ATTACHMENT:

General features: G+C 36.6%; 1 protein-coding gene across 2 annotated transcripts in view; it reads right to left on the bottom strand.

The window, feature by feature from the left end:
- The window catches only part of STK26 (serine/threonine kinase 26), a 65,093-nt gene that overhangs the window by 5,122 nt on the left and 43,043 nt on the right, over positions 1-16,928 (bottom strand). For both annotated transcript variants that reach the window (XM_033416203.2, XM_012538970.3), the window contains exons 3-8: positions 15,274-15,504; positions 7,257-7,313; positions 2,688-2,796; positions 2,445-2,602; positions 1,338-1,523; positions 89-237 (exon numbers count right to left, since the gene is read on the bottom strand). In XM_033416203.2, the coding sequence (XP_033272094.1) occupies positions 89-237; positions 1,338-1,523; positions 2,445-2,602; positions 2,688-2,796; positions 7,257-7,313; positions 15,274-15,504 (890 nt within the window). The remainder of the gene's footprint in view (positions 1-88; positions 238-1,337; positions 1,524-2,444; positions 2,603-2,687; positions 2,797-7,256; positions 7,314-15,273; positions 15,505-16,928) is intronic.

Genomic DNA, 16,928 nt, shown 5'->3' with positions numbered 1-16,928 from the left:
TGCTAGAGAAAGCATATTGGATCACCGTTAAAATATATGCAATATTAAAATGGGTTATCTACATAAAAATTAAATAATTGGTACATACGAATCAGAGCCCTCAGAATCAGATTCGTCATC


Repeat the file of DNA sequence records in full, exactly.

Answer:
General features: G+C 36.6%; 1 protein-coding gene across 2 annotated transcripts in view; it reads right to left on the bottom strand.

The window, feature by feature from the left end:
- The window catches only part of STK26 (serine/threonine kinase 26), a 65,093-nt gene that overhangs the window by 5,122 nt on the left and 43,043 nt on the right, over positions 1-16,928 (bottom strand). For both annotated transcript variants that reach the window (XM_033416203.2, XM_012538970.3), the window contains exons 3-8: positions 15,274-15,504; positions 7,257-7,313; positions 2,688-2,796; positions 2,445-2,602; positions 1,338-1,523; positions 89-237 (exon numbers count right to left, since the gene is read on the bottom strand). In XM_033416203.2, the coding sequence (XP_033272094.1) occupies positions 89-237; positions 1,338-1,523; positions 2,445-2,602; positions 2,688-2,796; positions 7,257-7,313; positions 15,274-15,504 (890 nt within the window). The remainder of the gene's footprint in view (positions 1-88; positions 238-1,337; positions 1,524-2,444; positions 2,603-2,687; positions 2,797-7,256; positions 7,314-15,273; positions 15,505-16,928) is intronic.

Genomic DNA, 16,928 nt, shown 5'->3' with positions numbered 1-16,928 from the left:
TGCTAGAGAAAGCATATTGGATCACCGTTAAAATATATGCAATATTAAAATGGGTTATCTACATAAAAATTAAATAATTGGTACATACGAATCAGAGCCCTCAGAATCAGATTCGTCATC